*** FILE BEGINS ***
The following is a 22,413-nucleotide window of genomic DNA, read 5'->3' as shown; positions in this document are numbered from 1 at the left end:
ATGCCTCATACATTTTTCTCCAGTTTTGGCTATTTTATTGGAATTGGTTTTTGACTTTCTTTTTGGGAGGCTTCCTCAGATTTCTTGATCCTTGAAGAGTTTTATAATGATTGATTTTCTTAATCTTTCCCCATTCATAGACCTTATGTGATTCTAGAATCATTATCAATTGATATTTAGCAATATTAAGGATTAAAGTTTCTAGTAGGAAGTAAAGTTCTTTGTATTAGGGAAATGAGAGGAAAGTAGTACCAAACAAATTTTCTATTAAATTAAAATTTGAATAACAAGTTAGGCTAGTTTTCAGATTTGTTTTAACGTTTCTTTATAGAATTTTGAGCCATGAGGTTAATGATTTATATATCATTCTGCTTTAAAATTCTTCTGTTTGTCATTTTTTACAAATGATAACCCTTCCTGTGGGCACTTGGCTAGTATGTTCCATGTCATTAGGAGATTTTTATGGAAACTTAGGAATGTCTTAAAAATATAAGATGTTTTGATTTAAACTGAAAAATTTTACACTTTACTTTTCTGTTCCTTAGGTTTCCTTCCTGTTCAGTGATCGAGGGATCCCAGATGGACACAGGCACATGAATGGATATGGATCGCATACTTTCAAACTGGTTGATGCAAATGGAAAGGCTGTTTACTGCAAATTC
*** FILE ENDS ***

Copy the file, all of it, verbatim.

The following is a 22,413-nucleotide window of genomic DNA, read 5'->3' as shown; positions in this document are numbered from 1 at the left end:
ATGCCTCATACATTTTTCTCCAGTTTTGGCTATTTTATTGGAATTGGTTTTTGACTTTCTTTTTGGGAGGCTTCCTCAGATTTCTTGATCCTTGAAGAGTTTTATAATGATTGATTTTCTTAATCTTTCCCCATTCATAGACCTTATGTGATTCTAGAATCATTATCAATTGATATTTAGCAATATTAAGGATTAAAGTTTCTAGTAGGAAGTAAAGTTCTTTGTATTAGGGAAATGAGAGGAAAGTAGTACCAAACAAATTTTCTATTAAATTAAAATTTGAATAACAAGTTAGGCTAGTTTTCAGATTTGTTTTAACGTTTCTTTATAGAATTTTGAGCCATGAGGTTAATGATTTATATATCATTCTGCTTTAAAATTCTTCTGTTTGTCATTTTTTACAAATGATAACCCTTCCTGTGGGCACTTGGCTAGTATGTTCCATGTCATTAGGAGATTTTTATGGAAACTTAGGAATGTCTTAAAAATATAAGATGTTTTGATTTAAACTGAAAAATTTTACACTTTACTTTTCTGTTCCTTAGGTTTCCTTCCTGTTCAGTGATCGAGGGATCCCAGATGGACACAGGCACATGAATGGATATGGATCGCATACTTTCAAACTGGTTGATGCAAATGGAAAGGCTGTTTACTGCAAATTC